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Modeling the Asymmetry of Stock Movements Using Price Ranges Ray Y. Chou Academia Sinica “ The 2002 NTU International Finance Conference” Taipei. May 24-25, 2002

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Motivation Provide separate dynamic models for the upward- range and the downward-range to allow for asymmetries. Factors driving the upward movements and the downward movements maybe different. Upward range applications: market rallies, call options, historical new highs, limit order to sell Downward range applications: Value-at-Risk, put options, limit order to buy

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Main Results ACARR is similar to CARR and ACD but with a different limiting distribution and with new interpretations and implications. Properties: QMLE, Distribution Empirical results using daily S&P500 index show asymmetry in dynamics, leverage effect, periodic patterns and interactions of upward and downward movements. Volatility forecast accuracy: ACARR>CARR>GARCH

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Range as a measure of the “realized volatility” Simpler and more natural than the sum-squared- returns (measuring the integrated volatility) of Anderson et.al.(2000) Parkinson (1980) and others have established the efficiency gain of range over standard method in estimating volatilities Chou (2001) proposed CARR, a dynamic model for range with satisfactory performance

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Discrete sampling from a continuous process

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Upward range and downward range

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Range and one-sided ranges

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The Conditional Autoregressive Range Expectation (CARR) model in Chou (2001)

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The Asymmetric Conditional Autoregressive Range Expectation -ACARR(p,q) model

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Distribution assumptions in ACARR

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ACARRX(p,q) – ACARR(p,q) with exogenous variables

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Explanatory variables in the ACARRX(p,q) model Lagged returns – leverage effect Periodic (weekday) pattern Transaction volumes Interaction tems – lagged DWNR in expected UPR and lagged UPR in expected DWNR

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Properties of ACARR Same as ACD of Engle and Russell (1998) but with a known limiting distribution for the error term A conditional mean model An asymmetric model for volatilities

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Sources of asymmetry for an ACARRX(1,1) model – short term shock impact – long term persistence of shocks – speed of mean-reverting ‘s – effects of leverage, periodic pattern, interaction terms, among others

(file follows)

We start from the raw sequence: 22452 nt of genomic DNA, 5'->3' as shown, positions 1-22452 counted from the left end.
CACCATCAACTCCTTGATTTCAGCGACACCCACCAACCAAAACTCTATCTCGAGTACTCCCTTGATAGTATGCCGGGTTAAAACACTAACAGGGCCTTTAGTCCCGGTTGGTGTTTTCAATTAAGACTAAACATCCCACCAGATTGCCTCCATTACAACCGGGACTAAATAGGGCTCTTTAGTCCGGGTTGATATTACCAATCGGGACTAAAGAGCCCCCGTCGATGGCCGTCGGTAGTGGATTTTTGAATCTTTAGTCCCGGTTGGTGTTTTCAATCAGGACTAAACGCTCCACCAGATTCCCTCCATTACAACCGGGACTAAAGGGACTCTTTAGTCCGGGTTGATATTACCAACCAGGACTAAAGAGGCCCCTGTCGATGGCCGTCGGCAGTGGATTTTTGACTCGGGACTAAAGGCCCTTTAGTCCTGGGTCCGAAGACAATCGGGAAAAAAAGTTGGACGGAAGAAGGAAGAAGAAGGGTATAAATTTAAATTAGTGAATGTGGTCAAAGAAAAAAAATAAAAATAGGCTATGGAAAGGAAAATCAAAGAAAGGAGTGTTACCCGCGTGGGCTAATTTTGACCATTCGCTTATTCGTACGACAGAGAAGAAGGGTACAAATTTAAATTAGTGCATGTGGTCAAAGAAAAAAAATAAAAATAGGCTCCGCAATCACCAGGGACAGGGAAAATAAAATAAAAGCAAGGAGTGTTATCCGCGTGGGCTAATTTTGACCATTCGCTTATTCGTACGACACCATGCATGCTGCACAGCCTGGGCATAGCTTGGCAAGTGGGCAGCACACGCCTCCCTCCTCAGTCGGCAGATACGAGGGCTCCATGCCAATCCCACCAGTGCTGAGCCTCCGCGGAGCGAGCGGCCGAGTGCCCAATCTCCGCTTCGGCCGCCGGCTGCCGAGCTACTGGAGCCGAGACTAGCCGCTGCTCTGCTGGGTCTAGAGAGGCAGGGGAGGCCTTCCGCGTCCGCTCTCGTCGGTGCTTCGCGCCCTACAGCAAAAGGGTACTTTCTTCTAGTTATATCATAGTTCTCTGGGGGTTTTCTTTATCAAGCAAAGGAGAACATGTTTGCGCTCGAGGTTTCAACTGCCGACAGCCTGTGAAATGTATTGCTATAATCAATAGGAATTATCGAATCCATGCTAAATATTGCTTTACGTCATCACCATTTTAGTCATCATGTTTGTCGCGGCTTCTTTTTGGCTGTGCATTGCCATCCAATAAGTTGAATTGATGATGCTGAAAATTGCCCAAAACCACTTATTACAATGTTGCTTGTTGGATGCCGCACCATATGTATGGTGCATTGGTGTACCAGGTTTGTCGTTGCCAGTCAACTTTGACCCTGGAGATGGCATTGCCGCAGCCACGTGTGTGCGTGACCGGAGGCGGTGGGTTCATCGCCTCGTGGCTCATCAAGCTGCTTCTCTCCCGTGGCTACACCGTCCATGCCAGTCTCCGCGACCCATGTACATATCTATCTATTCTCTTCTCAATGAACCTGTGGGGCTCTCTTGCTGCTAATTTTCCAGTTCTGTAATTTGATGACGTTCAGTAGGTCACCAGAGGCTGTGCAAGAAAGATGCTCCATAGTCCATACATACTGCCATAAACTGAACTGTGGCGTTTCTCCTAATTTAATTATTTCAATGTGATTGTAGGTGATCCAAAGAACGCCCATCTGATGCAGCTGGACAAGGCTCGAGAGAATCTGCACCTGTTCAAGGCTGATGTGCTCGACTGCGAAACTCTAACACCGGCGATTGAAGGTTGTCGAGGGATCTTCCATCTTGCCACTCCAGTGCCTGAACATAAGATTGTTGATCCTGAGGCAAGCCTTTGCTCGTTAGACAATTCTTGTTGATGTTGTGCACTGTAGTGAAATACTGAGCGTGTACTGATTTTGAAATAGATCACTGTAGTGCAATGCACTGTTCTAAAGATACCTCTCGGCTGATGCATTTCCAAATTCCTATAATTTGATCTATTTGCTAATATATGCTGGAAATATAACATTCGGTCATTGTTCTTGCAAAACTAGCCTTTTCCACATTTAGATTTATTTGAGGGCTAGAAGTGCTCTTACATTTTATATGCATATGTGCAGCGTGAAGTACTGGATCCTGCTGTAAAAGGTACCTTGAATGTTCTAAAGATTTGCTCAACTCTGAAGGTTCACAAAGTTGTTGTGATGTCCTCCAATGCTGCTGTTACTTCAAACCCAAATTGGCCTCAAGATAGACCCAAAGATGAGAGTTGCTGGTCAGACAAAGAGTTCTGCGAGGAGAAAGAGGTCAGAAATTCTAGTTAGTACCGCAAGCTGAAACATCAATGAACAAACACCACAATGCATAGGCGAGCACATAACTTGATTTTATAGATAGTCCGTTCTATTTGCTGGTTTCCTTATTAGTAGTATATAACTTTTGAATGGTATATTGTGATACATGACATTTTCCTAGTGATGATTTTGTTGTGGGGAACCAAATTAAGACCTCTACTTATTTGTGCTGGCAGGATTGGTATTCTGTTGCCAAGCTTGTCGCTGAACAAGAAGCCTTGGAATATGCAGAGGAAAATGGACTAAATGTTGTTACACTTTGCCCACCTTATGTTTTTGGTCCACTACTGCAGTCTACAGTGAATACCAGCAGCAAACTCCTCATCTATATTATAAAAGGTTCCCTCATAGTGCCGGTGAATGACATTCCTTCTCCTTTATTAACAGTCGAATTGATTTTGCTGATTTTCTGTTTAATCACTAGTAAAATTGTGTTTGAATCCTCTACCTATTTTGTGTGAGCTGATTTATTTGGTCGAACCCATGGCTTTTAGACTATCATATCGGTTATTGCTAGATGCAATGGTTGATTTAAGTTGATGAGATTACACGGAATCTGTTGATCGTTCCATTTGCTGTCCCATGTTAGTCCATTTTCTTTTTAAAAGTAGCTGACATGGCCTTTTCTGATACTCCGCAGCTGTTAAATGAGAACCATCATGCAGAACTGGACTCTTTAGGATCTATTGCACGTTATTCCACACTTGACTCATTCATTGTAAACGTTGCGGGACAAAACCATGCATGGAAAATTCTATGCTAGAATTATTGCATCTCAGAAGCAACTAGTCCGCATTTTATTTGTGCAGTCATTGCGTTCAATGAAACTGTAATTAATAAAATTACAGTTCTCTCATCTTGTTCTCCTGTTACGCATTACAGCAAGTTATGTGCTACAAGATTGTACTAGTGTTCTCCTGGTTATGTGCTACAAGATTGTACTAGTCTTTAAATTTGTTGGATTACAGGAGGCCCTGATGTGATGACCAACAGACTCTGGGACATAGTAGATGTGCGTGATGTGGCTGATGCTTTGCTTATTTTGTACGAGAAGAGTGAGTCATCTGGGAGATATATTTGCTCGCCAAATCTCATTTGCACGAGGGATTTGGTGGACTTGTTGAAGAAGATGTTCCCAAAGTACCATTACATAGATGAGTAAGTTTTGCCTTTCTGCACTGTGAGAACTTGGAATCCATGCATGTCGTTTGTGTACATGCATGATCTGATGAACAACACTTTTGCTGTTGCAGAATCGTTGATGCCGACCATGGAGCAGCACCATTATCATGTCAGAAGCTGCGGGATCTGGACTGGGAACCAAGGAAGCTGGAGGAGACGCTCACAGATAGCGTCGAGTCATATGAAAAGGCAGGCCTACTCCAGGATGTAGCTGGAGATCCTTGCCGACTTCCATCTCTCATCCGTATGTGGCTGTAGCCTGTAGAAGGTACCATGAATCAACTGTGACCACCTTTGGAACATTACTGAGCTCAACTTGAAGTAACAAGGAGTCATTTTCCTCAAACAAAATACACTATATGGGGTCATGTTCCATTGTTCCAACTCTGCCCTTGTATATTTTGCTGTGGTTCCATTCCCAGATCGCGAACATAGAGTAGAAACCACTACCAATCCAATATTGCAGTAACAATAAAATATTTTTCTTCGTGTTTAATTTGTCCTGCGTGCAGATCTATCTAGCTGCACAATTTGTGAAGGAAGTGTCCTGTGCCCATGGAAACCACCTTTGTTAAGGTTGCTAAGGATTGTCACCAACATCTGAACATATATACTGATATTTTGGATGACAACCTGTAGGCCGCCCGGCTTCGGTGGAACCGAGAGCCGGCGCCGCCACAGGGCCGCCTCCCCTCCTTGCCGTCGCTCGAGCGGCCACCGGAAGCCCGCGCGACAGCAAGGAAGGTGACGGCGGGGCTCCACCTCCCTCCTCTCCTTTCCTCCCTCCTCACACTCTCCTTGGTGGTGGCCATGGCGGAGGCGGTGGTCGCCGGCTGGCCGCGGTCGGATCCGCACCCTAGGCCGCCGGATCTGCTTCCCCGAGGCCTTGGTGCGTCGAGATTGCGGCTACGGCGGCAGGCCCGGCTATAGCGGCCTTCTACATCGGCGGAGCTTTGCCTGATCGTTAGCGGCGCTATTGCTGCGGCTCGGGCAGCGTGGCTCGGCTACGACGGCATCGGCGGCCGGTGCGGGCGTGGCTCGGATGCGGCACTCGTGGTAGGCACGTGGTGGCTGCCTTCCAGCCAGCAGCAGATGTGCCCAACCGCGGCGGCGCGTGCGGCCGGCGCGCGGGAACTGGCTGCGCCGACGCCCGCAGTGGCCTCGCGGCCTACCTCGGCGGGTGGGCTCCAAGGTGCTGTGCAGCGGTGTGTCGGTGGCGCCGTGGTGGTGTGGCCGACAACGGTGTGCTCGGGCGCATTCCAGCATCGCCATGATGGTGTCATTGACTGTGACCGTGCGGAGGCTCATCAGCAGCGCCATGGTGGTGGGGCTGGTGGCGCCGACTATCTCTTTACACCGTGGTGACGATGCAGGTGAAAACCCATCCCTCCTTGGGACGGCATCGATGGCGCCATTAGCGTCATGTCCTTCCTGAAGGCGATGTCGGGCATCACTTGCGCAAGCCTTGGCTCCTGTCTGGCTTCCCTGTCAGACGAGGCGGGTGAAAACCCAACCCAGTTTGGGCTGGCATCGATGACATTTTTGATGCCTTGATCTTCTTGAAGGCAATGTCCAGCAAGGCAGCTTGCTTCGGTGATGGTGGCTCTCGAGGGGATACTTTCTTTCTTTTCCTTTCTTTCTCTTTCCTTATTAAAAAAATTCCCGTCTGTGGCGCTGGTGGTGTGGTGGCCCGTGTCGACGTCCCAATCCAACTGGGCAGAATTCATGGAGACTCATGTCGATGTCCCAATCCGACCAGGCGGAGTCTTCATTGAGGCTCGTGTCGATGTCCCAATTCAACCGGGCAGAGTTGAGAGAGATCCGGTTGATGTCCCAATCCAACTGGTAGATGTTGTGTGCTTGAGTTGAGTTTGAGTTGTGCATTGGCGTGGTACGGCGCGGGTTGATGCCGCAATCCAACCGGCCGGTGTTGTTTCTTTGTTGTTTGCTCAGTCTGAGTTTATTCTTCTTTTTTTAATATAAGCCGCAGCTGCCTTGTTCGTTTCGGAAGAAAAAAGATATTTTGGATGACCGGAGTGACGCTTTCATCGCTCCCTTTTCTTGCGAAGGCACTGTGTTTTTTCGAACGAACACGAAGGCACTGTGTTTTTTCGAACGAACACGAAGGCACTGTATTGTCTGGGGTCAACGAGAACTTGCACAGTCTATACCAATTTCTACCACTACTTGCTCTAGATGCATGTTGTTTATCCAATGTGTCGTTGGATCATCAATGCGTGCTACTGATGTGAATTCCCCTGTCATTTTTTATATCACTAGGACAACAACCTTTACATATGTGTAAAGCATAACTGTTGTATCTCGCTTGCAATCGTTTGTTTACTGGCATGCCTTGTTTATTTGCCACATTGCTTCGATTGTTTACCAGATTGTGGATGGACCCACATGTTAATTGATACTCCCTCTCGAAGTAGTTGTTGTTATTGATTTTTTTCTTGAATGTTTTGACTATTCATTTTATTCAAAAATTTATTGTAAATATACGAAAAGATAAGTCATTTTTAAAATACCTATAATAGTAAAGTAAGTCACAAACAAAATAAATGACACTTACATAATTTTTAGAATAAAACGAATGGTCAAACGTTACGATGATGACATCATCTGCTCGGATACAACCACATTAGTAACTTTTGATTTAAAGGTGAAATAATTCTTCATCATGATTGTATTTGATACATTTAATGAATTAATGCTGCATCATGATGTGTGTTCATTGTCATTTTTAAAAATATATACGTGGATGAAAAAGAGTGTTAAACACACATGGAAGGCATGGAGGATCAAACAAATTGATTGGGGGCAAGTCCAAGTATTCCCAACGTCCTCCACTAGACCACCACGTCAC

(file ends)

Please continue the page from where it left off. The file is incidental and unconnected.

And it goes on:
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A special case of ACARR: Exponential ACARR(1,1) or EACARR(1,1) It’s useful to consider the exponential case for f(.), the distribution of the normalized range or the disturbance. Like GARCH models, a simple (p=1, q=1) specification works for many empirical examples.

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ACARR vs. ACD identical formula ACARR Range data, positive valued, with fixed sample interval QMLE with EACARR Known limiting distribution A new volatility model ACD Duration data, positive valued, with non-fixed sample interval QMLE with EACD Unknown limiting distribution Hazard rate interpretation

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The QMLE property Assuming any general density function f(.) for the disturbance term t, the parameters in ACARR can be estimated consistently by estimating an exponential-ACARR model. Proof: see Engle and Russell (1998), p.1135

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The QMLE Estimation Consistent standard errors are obtained by employing the robust covariance method in Bollerslev and Wooldridge (1987). See Engle and Russell (1998).

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Empirical example: S&P500 daily index Sample period: 1962/01/03 – 2000/08/25 Data source: Yahoo.com Models used: EACARR(1,1), EACARRX(p,q) Both daily and weekly observations are used for estimation Forecast comparison of CARR and ACARR

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Figure 11: Q-Q plot of et-DWNR

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Extensions Robust ACARR – Interquartile range Multivariate ACARR Nonparametric or semiparametric ACARR Other data sets and simulations Long memory ACARR’s – IACARR, FIACARR,… ACARR and option price models

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Conclusion ACARR is effective in modeling upward and downward market movements. Asymmetry found: dynamics, leverage effect, periodic patterns, interaction terms CARR provides more accurate volatility forecasts than GARCH (Chou (2001)) and ACARR gives further improvements.

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